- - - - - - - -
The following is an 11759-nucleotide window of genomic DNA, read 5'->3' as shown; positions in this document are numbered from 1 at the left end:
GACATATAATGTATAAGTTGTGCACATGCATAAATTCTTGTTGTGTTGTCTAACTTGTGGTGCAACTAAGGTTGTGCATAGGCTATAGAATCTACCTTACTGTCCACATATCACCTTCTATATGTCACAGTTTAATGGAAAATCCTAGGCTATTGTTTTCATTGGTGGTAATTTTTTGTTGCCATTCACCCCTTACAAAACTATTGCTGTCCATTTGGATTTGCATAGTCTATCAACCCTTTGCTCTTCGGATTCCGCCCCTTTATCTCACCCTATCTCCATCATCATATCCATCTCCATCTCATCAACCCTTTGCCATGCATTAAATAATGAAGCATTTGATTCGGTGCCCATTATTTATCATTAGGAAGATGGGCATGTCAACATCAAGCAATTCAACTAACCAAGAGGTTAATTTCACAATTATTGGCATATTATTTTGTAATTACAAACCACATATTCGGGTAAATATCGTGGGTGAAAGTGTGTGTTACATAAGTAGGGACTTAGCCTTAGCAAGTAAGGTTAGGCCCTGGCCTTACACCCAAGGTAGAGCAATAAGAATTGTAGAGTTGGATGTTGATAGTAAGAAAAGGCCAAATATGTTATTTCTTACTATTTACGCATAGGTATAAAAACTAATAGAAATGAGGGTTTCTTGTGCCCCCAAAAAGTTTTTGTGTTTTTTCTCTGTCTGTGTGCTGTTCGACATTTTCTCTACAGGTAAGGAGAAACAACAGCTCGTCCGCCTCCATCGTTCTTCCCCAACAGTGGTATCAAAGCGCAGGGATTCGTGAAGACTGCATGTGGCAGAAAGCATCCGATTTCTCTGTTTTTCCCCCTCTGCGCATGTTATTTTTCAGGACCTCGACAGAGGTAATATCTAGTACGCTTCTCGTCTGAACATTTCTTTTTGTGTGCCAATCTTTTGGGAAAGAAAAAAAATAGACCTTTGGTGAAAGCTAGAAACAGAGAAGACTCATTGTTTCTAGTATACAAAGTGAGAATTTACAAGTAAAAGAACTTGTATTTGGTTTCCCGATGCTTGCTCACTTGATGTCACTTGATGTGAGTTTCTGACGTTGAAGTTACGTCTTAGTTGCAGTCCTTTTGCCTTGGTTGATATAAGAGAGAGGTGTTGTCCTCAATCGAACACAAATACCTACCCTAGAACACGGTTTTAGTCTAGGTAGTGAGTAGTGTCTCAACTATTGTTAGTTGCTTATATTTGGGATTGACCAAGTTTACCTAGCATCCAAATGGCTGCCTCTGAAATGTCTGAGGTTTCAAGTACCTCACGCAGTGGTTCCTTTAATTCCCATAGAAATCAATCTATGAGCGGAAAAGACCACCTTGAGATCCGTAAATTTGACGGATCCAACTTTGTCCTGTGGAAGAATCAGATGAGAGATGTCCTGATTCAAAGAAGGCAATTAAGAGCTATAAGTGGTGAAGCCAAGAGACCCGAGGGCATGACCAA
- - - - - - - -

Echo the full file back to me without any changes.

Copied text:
The following is an 11759-nucleotide window of genomic DNA, read 5'->3' as shown; positions in this document are numbered from 1 at the left end:
GACATATAATGTATAAGTTGTGCACATGCATAAATTCTTGTTGTGTTGTCTAACTTGTGGTGCAACTAAGGTTGTGCATAGGCTATAGAATCTACCTTACTGTCCACATATCACCTTCTATATGTCACAGTTTAATGGAAAATCCTAGGCTATTGTTTTCATTGGTGGTAATTTTTTGTTGCCATTCACCCCTTACAAAACTATTGCTGTCCATTTGGATTTGCATAGTCTATCAACCCTTTGCTCTTCGGATTCCGCCCCTTTATCTCACCCTATCTCCATCATCATATCCATCTCCATCTCATCAACCCTTTGCCATGCATTAAATAATGAAGCATTTGATTCGGTGCCCATTATTTATCATTAGGAAGATGGGCATGTCAACATCAAGCAATTCAACTAACCAAGAGGTTAATTTCACAATTATTGGCATATTATTTTGTAATTACAAACCACATATTCGGGTAAATATCGTGGGTGAAAGTGTGTGTTACATAAGTAGGGACTTAGCCTTAGCAAGTAAGGTTAGGCCCTGGCCTTACACCCAAGGTAGAGCAATAAGAATTGTAGAGTTGGATGTTGATAGTAAGAAAAGGCCAAATATGTTATTTCTTACTATTTACGCATAGGTATAAAAACTAATAGAAATGAGGGTTTCTTGTGCCCCCAAAAAGTTTTTGTGTTTTTTCTCTGTCTGTGTGCTGTTCGACATTTTCTCTACAGGTAAGGAGAAACAACAGCTCGTCCGCCTCCATCGTTCTTCCCCAACAGTGGTATCAAAGCGCAGGGATTCGTGAAGACTGCATGTGGCAGAAAGCATCCGATTTCTCTGTTTTTCCCCCTCTGCGCATGTTATTTTTCAGGACCTCGACAGAGGTAATATCTAGTACGCTTCTCGTCTGAACATTTCTTTTTGTGTGCCAATCTTTTGGGAAAGAAAAAAAATAGACCTTTGGTGAAAGCTAGAAACAGAGAAGACTCATTGTTTCTAGTATACAAAGTGAGAATTTACAAGTAAAAGAACTTGTATTTGGTTTCCCGATGCTTGCTCACTTGATGTCACTTGATGTGAGTTTCTGACGTTGAAGTTACGTCTTAGTTGCAGTCCTTTTGCCTTGGTTGATATAAGAGAGAGGTGTTGTCCTCAATCGAACACAAATACCTACCCTAGAACACGGTTTTAGTCTAGGTAGTGAGTAGTGTCTCAACTATTGTTAGTTGCTTATATTTGGGATTGACCAAGTTTACCTAGCATCCAAATGGCTGCCTCTGAAATGTCTGAGGTTTCAAGTACCTCACGCAGTGGTTCCTTTAATTCCCATAGAAATCAATCTATGAGCGGAAAAGACCACCTTGAGATCCGTAAATTTGACGGATCCAACTTTGTCCTGTGGAAGAATCAGATGAGAGATGTCCTGATTCAAAGAAGGCAATTAAGAGCTATAAGTGGTGAAGCCAAGAGACCCGAGGGCATGACCAA